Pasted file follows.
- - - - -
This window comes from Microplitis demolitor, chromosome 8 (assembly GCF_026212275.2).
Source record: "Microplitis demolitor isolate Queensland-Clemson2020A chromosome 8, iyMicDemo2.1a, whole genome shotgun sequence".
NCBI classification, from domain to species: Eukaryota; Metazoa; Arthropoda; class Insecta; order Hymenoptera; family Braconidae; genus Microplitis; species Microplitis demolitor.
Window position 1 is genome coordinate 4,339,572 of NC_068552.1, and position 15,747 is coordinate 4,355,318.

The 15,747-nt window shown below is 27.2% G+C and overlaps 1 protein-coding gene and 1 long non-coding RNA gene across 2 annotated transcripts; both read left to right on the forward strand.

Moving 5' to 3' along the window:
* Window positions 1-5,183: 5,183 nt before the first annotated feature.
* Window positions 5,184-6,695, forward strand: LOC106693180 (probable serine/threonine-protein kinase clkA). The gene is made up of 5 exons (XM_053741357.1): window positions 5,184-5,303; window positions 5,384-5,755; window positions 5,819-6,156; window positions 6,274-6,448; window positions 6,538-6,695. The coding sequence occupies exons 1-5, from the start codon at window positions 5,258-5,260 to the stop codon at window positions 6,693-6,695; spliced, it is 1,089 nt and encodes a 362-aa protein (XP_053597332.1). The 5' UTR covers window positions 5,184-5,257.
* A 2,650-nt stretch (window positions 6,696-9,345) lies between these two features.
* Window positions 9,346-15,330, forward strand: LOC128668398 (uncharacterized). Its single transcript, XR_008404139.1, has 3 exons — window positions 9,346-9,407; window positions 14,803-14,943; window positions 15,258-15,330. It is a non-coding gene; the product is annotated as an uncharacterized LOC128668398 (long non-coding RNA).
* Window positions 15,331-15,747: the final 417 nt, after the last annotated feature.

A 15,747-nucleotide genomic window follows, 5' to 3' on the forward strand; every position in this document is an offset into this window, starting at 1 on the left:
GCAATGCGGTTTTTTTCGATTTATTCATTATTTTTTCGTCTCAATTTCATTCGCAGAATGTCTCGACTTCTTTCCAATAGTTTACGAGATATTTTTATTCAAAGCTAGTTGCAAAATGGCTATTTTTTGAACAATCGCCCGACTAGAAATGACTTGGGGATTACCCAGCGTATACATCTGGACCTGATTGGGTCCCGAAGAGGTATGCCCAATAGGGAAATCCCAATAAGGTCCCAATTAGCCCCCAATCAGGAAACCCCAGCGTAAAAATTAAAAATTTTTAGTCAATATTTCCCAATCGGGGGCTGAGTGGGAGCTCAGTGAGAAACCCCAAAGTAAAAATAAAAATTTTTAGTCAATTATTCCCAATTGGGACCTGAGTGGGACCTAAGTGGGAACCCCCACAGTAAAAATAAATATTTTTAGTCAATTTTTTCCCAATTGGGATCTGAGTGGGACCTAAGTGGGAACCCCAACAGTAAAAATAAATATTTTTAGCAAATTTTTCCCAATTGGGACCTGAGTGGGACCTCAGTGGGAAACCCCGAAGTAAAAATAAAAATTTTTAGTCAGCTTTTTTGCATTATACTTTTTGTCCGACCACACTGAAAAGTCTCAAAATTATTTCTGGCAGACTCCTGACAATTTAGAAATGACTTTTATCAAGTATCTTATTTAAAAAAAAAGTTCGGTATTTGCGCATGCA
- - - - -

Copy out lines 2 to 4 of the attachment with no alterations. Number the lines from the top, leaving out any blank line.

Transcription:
Source record: "Microplitis demolitor isolate Queensland-Clemson2020A chromosome 8, iyMicDemo2.1a, whole genome shotgun sequence".
NCBI classification, from domain to species: Eukaryota; Metazoa; Arthropoda; class Insecta; order Hymenoptera; family Braconidae; genus Microplitis; species Microplitis demolitor.
Window position 1 is genome coordinate 4,339,572 of NC_068552.1, and position 15,747 is coordinate 4,355,318.